Women Rocking HollywoodWomen Directors Changing the Face of Film and Television Wonder Woman broke all records in Hollywood for a film helmed by a female directors.  Now What? While there’s still a long way to go to equal the number of women behind the camera with women, who make up 51% of the population, shows like Jessica Jones, Queen Sugar, and The Leftovers are making a huge difference by committing to the inclusion of female directors. This 2nd annual panel at SDCC focuses on the incredibly talented, successful women expanding opportunities for women in film who have made noise and winning awards with their work on both the big and small screens. Scheduled to appear: Kirsten Schaffer (exec director, Women in Film: LA) Tina Mabry (writer/producer/director: Queen of the South, director: Dear White People) Rosemary Rodriguez (writer/director: Silver Skies, director: Jessica Jones, The Walking Dead) Victoria Mahoney (director: Queen Sugar, Gypsy, American Crime) Aurora Guerrero (writer/director: Mosquita y Mari, director: Queen Sugar) Angela Robinson (writer/director: Professor Marston and the Wonder Women, True Blood) and Gina Prince-Bythewood (writer/director: Love & Basketball, Beyond the Lights), the first woman of color hired to helm a superhero film for the upcoming Silver & Black.. Moderated by Leslie Combemale (Cinema Siren)

Here are some of the great articles written about it:

Pre-con:

SDCC Unofficial Blog “Spotlight on Behind-the-Scenes panels”

Nerdist “Guide to Best San Diego Comic-Con Panels”

LA Times “Must-see Panels at SDCC”

Huffington Post “Highlights you may have Overlooked”

The Week “Comic-Con 2017 Top Shows and Films taking part”

Fox5 “What Not to Miss Saturday”

Glaad “Guide to LGBTQ-inclusive programming at Comic-Con”

Nerdophiles “Ladies Love Comic-Con”

Post-con so far:

Good.is “Women had their Best Showing Ever at this year’s Comic-Con” (shared over 800 times and counting)

LA Times “Gina Prince-Bythewood Discusses Landing the Spider-Man Spinoff”

Huffington Post “Highlights Beyond the Highlights”

The Game of Nerds “Women Rocking Hollywood: SDCC puts female directors front and center”

Paste “Gina Prince-Bythewood is One of the Women Rocking Hollywood”

YES IT WAS A SUCCESS, BUT…women in film have a mountain ahead of them to climb, whether they are directors, or below-the-line crew.  Just look at this video, which gives just a tiny look into the experiences they routinely go through:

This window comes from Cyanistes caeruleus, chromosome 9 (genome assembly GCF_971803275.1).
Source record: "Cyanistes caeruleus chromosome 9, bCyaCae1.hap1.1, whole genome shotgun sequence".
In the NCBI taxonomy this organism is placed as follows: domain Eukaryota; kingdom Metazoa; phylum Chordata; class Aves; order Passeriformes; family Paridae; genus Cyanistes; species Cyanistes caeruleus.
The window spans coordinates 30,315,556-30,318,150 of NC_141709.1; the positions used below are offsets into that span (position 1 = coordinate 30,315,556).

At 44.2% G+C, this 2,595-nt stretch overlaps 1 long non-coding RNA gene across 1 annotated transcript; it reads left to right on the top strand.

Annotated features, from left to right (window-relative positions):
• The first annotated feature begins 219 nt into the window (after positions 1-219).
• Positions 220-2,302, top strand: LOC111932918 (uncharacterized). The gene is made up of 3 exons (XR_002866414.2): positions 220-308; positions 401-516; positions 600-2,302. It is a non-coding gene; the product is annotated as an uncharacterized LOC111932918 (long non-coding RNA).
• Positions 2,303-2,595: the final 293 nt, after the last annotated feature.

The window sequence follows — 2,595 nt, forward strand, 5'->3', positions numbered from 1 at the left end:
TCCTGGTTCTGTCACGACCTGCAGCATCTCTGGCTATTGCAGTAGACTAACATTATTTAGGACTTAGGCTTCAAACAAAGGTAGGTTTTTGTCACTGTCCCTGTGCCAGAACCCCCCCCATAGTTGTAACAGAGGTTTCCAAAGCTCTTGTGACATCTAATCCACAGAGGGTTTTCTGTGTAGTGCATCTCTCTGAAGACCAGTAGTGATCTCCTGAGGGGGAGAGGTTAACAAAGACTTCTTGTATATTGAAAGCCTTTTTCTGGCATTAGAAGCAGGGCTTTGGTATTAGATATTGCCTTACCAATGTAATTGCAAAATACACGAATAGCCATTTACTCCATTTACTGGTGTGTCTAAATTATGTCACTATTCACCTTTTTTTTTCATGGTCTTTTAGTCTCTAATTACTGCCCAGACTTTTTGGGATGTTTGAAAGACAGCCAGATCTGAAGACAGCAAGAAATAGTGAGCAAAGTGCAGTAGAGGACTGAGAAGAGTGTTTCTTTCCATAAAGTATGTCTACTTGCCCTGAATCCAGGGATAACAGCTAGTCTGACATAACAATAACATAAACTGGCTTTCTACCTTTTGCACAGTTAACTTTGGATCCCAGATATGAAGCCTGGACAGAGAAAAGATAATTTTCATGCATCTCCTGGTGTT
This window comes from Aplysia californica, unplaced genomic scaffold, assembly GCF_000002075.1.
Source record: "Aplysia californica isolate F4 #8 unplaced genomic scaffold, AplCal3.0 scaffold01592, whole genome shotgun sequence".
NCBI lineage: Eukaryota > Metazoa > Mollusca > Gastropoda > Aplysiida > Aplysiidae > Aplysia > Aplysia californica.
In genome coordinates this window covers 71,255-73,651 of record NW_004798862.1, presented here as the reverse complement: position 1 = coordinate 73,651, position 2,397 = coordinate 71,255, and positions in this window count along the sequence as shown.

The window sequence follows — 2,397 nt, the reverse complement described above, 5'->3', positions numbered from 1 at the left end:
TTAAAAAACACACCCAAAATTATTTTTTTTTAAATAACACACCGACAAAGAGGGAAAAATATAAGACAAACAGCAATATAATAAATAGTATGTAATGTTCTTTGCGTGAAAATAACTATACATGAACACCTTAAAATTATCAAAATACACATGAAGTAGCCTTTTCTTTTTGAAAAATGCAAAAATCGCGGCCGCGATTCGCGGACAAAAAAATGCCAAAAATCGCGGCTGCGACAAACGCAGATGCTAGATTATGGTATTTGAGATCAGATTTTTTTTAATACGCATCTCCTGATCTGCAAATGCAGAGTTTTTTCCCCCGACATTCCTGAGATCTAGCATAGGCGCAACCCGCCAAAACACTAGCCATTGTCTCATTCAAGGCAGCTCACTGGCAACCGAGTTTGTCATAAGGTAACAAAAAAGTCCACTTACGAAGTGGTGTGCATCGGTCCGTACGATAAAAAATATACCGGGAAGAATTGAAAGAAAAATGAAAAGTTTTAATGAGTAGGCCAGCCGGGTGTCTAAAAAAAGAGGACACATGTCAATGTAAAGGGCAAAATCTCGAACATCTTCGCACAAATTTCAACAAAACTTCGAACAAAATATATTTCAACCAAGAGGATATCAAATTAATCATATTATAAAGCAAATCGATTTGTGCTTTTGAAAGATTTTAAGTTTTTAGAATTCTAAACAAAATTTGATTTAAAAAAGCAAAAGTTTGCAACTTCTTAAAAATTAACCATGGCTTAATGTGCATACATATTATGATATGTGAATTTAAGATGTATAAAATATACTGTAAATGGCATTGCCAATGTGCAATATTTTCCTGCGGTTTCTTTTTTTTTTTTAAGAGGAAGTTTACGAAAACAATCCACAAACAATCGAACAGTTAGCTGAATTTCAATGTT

If you want to see all the “Flip the Script” shorts, go here.

They need fans and film lovers to act as support sherpas on their way up the Everest that is patriarchal Hollywood. It’s up to all of us to help them in all the ways we can by following them on twitter, supporting their films, and loudly echoing each other to become one the voice for equality.

We will be back next year, and will cover women-centric and female written and directed projects throughout the year, both on Cinema Siren and WomenRockingHollywood.com.

Read us, and also other great sites supporting women like Women in Film: LA, and Women and Hollywood.

We’ll write more about the experience when we post the video of the panel!!

“Maudie” film review and interview with director Aisling Walsh

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If you are Canadian, and you love art, you’ve heard of Maude Lewis.  If you love a story of determination, creativity, and fearlessness, you’ll love “Maudie”, the story of her artistic life that has been brought to the big screen.  Helmed by longtime director Aisling Walsh, and starring Sally Hawkins and Ethan Hawke as Maud and Everett Lewis, the film follows the adult experiences and partnership of the folk artist with the recluse who would become her husband and life partner.

Maude Lewis was a self-taught artist that lived through her childhood disfigured, and with an increasingly challenging case of juvenile arthritis.  She lived with her family through her twenties, painting every day, but was when her parents both passed away, she was sent to live with her aunt.  A yearning for independence led her to answer an ad for a housekeeper. Everett Lewis wanted someone to care for his 10 x 12 foot house, which had neither running water nor electricity, and Maude wanted a sense of belonging and an independence.  They married in 1938, and constructed a simple life together where Maude painted every day, and Everett kept house and haggled with tourists and collectors over the price of the originals he sold for her.

Maude had a unique vision where she expressed the joy of simple pleasures and daily life.  Over her lifetime, she painted their little house, inside and out, and now that house installed as part of the Maude Lewis exhibit in The Art Gallery of Nova Scotia.

The film, as directed by Walsh, captures the harshness of the environment in which these beautiful, joyful paintings were created, as well as the challenges Maude faced from her physical ailments and from the people around her.  It is a slow, lyrical film, more a study in Maudie’s determination and force of will to find joy in every day, and in what is in front of her.  The film, in that way, becomes a reminder for us to do so, as well, especially those of us not facing the physical and financial challenges she had.

Hawkins and Hawke, both award-winning actors, turn in great performances, but is is Hawkins as Maude who will be hard to overlook at Oscar season this year.  While she is not mimicking the real-life artist, she captures her stubborn optimism and no-nonsense attitude in a way that is inspiring.  Never one to play for sympathy, she gives Maude a level of dignity that few other actors could have achieved. Watching old films of the real Maude Lewis, one is struck by how similarly the actress and artist walk and speak, and it is clear Maude found happiness in that little house, just painting every day, a cigarette in one hand, and paintbrush in the other.